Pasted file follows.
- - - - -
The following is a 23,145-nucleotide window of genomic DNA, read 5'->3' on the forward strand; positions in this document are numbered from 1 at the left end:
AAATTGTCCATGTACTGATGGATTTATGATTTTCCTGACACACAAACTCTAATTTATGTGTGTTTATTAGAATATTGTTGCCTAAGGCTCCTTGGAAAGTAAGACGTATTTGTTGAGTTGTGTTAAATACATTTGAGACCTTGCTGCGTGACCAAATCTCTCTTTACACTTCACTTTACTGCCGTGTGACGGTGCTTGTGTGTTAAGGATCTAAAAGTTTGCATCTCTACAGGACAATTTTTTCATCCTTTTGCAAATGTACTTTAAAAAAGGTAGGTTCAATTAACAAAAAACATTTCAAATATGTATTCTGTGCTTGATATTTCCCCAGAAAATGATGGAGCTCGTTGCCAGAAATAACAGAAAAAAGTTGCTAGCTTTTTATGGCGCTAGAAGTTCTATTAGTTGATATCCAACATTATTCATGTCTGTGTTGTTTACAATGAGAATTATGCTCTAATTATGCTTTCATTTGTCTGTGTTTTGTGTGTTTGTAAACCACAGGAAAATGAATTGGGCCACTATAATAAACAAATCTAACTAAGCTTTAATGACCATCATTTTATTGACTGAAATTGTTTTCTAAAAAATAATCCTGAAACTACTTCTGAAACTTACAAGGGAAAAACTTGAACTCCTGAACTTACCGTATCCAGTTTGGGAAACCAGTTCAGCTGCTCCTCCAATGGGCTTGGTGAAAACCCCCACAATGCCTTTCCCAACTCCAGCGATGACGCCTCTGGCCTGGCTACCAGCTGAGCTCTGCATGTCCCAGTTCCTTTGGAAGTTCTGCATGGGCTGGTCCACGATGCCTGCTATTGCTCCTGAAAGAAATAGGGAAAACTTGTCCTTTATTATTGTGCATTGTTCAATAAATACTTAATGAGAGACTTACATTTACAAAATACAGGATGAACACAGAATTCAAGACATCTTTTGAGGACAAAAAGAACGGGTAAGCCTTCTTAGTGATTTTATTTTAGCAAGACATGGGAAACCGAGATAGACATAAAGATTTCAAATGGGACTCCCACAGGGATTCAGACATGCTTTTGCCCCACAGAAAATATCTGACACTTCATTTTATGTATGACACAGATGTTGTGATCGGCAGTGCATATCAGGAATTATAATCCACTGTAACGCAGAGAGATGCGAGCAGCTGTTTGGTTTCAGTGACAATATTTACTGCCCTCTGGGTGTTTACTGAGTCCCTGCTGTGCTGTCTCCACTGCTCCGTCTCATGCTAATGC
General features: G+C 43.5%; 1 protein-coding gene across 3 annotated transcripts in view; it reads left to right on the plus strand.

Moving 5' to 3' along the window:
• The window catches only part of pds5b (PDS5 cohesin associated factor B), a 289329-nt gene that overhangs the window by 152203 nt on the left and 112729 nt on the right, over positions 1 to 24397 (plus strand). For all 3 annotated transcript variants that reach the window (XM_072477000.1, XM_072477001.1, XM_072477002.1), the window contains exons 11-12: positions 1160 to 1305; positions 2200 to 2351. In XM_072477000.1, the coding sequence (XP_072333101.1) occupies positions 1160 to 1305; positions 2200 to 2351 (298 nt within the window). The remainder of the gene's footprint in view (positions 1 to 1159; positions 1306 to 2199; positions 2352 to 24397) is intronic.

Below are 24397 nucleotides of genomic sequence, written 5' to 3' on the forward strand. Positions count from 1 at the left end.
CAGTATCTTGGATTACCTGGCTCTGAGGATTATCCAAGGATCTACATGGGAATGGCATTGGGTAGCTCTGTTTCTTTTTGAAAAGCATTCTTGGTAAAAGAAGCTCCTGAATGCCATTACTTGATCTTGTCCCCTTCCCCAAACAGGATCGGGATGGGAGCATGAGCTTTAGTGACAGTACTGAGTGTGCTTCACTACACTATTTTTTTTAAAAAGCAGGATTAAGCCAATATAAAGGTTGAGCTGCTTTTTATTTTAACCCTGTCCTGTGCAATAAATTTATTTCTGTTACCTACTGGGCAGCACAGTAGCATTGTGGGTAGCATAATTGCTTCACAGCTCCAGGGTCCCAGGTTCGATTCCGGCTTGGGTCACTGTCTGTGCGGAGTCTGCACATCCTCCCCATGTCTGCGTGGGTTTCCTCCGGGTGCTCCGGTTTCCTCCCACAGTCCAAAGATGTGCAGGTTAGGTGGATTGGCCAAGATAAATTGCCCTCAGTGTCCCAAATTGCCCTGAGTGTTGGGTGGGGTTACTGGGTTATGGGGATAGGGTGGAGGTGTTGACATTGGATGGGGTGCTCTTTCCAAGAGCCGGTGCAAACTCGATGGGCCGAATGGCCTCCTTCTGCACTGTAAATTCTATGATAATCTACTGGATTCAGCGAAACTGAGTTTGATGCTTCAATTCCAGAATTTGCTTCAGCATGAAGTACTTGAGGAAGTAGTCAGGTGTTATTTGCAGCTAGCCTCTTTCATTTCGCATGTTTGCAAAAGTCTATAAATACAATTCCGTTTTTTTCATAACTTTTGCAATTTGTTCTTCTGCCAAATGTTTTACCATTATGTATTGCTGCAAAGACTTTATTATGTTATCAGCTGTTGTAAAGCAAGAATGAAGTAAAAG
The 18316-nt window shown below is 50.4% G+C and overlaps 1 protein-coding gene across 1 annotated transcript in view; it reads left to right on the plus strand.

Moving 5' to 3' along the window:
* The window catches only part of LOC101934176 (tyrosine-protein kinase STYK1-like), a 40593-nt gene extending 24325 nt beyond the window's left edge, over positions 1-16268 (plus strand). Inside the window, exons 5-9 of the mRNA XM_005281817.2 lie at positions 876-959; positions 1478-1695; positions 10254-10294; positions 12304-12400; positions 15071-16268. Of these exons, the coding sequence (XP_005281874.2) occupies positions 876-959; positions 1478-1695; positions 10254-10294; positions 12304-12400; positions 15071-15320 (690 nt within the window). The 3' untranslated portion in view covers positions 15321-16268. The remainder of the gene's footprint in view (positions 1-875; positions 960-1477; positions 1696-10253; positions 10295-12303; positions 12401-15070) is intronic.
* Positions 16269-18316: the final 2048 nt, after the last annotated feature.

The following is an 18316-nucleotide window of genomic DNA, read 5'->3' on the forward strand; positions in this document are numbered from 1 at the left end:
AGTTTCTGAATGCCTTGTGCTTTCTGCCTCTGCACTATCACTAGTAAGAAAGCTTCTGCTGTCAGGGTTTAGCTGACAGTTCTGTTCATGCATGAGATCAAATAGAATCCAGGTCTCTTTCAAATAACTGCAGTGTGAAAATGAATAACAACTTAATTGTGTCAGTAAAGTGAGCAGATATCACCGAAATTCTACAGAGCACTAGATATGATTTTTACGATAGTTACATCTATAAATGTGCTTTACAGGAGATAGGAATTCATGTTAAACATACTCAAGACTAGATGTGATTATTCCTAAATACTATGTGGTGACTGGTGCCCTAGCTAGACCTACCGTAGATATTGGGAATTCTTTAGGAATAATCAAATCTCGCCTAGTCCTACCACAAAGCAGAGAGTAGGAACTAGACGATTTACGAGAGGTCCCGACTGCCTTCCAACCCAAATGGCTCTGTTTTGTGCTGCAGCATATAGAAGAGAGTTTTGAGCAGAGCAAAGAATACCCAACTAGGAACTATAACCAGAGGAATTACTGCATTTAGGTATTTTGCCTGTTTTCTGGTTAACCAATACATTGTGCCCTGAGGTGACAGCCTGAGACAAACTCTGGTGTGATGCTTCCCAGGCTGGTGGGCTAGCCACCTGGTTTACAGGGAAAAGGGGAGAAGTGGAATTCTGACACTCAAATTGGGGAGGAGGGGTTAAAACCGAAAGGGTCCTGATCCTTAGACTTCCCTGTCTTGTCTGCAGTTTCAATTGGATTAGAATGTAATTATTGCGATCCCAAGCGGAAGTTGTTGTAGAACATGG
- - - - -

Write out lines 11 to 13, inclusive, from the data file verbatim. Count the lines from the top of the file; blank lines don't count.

* Positions 16269-18316: the final 2048 nt, after the last annotated feature.

The following is an 18316-nucleotide window of genomic DNA, read 5'->3' on the forward strand; positions in this document are numbered from 1 at the left end:
AGTTTCTGAATGCCTTGTGCTTTCTGCCTCTGCACTATCACTAGTAAGAAAGCTTCTGCTGTCAGGGTTTAGCTGACAGTTCTGTTCATGCATGAGATCAAATAGAATCCAGGTCTCTTTCAAATAACTGCAGTGTGAAAATGAATAACAACTTAATTGTGTCAGTAAAGTGAGCAGATATCACCGAAATTCTACAGAGCACTAGATATGATTTTTACGATAGTTACATCTATAAATGTGCTTTACAGGAGATAGGAATTCATGTTAAACATACTCAAGACTAGATGTGATTATTCCTAAATACTATGTGGTGACTGGTGCCCTAGCTAGACCTACCGTAGATATTGGGAATTCTTTAGGAATAATCAAATCTCGCCTAGTCCTACCACAAAGCAGAGAGTAGGAACTAGACGATTTACGAGAGGTCCCGACTGCCTTCCAACCCAAATGGCTCTGTTTTGTGCTGCAGCATATAGAAGAGAGTTTTGAGCAGAGCAAAGAATACCCAACTAGGAACTATAACCAGAGGAATTACTGCATTTAGGTATTTTGCCTGTTTTCTGGTTAACCAATACATTGTGCCCTGAGGTGACAGCCTGAGACAAACTCTGGTGTGATGCTTCCCAGGCTGGTGGGCTAGCCACCTGGTTTACAGGGAAAAGGGGAGAAGTGGAATTCTGACACTCAAATTGGGGAGGAGGGGTTAAAACCGAAAGGGTCCTGATCCTTAGACTTCCCTGTCTTGTCTGCAGTTTCAATTGGATTAGAATGTAATTATTGCGATCCCAAGCGGAAGTTGTTGTAGAACATGG